The Assistant Minister in the Office of Islamic Affairs, said that, “Islam was never against love per se, but it must be expressed within proper boundaries as allowed in the teachings of the Quran.” And that is certainly true. Islam is not against love. It is against love outside the “proper boundaries.” As Hazim Abu Ismail, an Islamist candidate for the Egyptian presidency put it, Islam is like the military. And there is no fraternizing in the ranks. You can love, so long as your heart obeys Sharia law.
But Islam does have its love story that is every bit the equal of Romeo and Juliet.
The love story of Mohammed and Aisha began, as so many of these tribal love stories do, when the prophet of Islam felt a compelling need to marry a six-year-old-girl and the girl’s father wanted an alliance with the rising power of Mohammed. Mohammed’s father was his first real ally outside the family, except that thanks to the rape and abuse of a little girl, he wasn’t “outside the family” at all.
The abuse of Aisha is the foundation of Islam. Due to this “marriage,” Aisha’s father was able to succeed Mohammed and become the First Caliph. After his death she was the pivot that helped split Islam into Sunnis and Shiites. It is all but impossible to imagine Islam as we know it today without her.
What was the marriage of Mohammed and Aisha like? Aisha was playing on her swing set, and then she was brought into the house and placed on Mohammed’s lap. She continued playing with dolls and lived with Mohammed and his other wives until he died when she was only eighteen. Afterward, as the widow of the prophet, she was forbidden to remarry and compelled to remain celibate for the next 50 years. But she got her own back by playing a role in the assassination of two Caliphs.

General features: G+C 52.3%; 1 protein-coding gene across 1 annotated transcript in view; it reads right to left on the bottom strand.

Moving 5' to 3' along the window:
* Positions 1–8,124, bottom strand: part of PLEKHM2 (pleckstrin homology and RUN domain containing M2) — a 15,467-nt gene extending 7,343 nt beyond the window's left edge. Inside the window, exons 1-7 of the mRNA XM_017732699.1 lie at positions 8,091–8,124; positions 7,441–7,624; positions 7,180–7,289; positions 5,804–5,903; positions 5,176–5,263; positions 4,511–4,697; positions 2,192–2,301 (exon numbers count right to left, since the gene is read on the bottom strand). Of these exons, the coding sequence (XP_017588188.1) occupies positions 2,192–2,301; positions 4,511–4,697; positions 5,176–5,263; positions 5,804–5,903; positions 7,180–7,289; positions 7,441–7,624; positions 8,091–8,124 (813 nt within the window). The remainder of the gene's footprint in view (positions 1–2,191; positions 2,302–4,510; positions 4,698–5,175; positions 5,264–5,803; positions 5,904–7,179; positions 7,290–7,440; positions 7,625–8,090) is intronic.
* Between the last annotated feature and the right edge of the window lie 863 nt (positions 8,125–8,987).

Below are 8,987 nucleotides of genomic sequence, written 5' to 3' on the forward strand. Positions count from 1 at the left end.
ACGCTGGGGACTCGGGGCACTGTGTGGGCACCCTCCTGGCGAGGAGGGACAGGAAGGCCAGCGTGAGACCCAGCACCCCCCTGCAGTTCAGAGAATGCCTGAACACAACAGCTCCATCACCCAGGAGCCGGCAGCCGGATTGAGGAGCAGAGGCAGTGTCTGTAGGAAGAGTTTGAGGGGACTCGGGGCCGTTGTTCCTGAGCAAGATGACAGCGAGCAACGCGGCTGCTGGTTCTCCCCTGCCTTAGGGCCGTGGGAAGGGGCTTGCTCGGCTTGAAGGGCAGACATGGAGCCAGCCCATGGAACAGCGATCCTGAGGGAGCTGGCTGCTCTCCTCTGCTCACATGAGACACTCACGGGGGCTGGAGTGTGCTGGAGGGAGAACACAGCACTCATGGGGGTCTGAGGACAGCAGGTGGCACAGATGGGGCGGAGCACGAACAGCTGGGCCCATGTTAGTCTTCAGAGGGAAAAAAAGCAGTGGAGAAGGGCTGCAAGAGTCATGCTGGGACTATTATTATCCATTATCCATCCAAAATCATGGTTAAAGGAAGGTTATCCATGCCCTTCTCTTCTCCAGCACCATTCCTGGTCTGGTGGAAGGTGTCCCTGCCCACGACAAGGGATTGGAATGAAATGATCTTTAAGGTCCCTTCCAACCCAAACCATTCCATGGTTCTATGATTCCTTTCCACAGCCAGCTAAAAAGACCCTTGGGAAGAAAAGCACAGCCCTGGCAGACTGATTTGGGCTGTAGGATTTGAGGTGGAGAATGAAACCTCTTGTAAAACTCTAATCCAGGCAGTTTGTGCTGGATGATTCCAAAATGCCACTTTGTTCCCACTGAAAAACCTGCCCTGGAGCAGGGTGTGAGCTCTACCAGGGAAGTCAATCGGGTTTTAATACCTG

There isn’t much love in this story, but there certainly is a great deal of tragedy, and yet there are countless Sunni girls named Aisha who are raised to view her as the embodiment of Muslim womanhood. Countless little girls continue to be sexually abused because of the Islamic precedent set by Mohammed’s sexual abuse of Aisha. The horrors stemming from that would have driven Shakespeare to drink poison.
Last year in Pakistan, a 9-year-old girl had acid thrown in her face by her 10-year-old husband, who was also her cousin. These married children were acting out all the aspects of a Muslim marriage, which includes the ritual blast of acid to the face when the wife displeases the husband. A 5-year-old was nearly married off by a Muslim cleric who protested that, “The marriage is allowed in Islam.”
Where the love story of Mohammed and Aisha ended, the nightmares of countless 5-, 7- and 9-year-old girls began. Those nightmares have since spread to the West. Nine-year-old girls are being married off in Britain, in Sweden and in Canada. Forget “Little Mosque on the Prairie” and think of “Little Brides” instead.
As Americans celebrate Valentine’s Day, for Muslim girls there is only another day of compulsion, terror and pain. The Muslim world is right not to celebrate Valentine’s Day, for what is there to celebrate about child marriages and honor killings. The real question is will America still be able to celebrate it a century from now or will we have exchanged the love story for the compulsion of Sharia?